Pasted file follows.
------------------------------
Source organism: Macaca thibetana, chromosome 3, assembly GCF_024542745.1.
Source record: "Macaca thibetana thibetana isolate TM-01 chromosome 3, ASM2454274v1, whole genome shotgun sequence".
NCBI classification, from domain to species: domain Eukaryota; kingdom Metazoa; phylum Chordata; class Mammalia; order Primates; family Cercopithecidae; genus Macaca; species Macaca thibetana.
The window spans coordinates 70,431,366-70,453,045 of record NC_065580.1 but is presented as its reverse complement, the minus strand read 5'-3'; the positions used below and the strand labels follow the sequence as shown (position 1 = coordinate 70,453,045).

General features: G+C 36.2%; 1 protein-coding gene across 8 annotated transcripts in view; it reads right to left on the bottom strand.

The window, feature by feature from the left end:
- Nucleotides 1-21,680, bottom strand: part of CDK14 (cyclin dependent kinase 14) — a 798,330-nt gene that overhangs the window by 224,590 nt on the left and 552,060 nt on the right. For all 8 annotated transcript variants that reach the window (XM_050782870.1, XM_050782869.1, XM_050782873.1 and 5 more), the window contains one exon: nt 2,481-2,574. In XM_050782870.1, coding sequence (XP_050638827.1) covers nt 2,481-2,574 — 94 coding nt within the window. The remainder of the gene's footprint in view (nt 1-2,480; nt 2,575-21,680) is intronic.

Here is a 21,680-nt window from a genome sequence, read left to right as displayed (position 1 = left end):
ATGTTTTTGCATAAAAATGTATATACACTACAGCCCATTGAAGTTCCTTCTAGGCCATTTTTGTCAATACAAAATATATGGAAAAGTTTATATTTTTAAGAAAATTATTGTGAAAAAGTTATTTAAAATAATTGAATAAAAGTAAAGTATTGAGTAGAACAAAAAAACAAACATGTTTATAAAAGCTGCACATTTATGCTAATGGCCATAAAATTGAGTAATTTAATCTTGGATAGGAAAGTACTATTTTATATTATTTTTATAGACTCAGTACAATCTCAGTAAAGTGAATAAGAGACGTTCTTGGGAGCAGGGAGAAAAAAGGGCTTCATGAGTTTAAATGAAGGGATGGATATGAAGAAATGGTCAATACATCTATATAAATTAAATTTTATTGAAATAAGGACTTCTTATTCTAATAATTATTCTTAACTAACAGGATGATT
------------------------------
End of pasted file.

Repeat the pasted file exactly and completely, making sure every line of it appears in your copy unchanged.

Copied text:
Source organism: Macaca thibetana, chromosome 3, assembly GCF_024542745.1.
Source record: "Macaca thibetana thibetana isolate TM-01 chromosome 3, ASM2454274v1, whole genome shotgun sequence".
NCBI classification, from domain to species: domain Eukaryota; kingdom Metazoa; phylum Chordata; class Mammalia; order Primates; family Cercopithecidae; genus Macaca; species Macaca thibetana.
The window spans coordinates 70,431,366-70,453,045 of record NC_065580.1 but is presented as its reverse complement, the minus strand read 5'-3'; the positions used below and the strand labels follow the sequence as shown (position 1 = coordinate 70,453,045).

General features: G+C 36.2%; 1 protein-coding gene across 8 annotated transcripts in view; it reads right to left on the bottom strand.

The window, feature by feature from the left end:
- Nucleotides 1-21,680, bottom strand: part of CDK14 (cyclin dependent kinase 14) — a 798,330-nt gene that overhangs the window by 224,590 nt on the left and 552,060 nt on the right. For all 8 annotated transcript variants that reach the window (XM_050782870.1, XM_050782869.1, XM_050782873.1 and 5 more), the window contains one exon: nt 2,481-2,574. In XM_050782870.1, coding sequence (XP_050638827.1) covers nt 2,481-2,574 — 94 coding nt within the window. The remainder of the gene's footprint in view (nt 1-2,480; nt 2,575-21,680) is intronic.

Here is a 21,680-nt window from a genome sequence, read left to right as displayed (position 1 = left end):
ATGTTTTTGCATAAAAATGTATATACACTACAGCCCATTGAAGTTCCTTCTAGGCCATTTTTGTCAATACAAAATATATGGAAAAGTTTATATTTTTAAGAAAATTATTGTGAAAAAGTTATTTAAAATAATTGAATAAAAGTAAAGTATTGAGTAGAACAAAAAAACAAACATGTTTATAAAAGCTGCACATTTATGCTAATGGCCATAAAATTGAGTAATTTAATCTTGGATAGGAAAGTACTATTTTATATTATTTTTATAGACTCAGTACAATCTCAGTAAAGTGAATAAGAGACGTTCTTGGGAGCAGGGAGAAAAAAGGGCTTCATGAGTTTAAATGAAGGGATGGATATGAAGAAATGGTCAATACATCTATATAAATTAAATTTTATTGAAATAAGGACTTCTTATTCTAATAATTATTCTTAACTAACAGGATGATT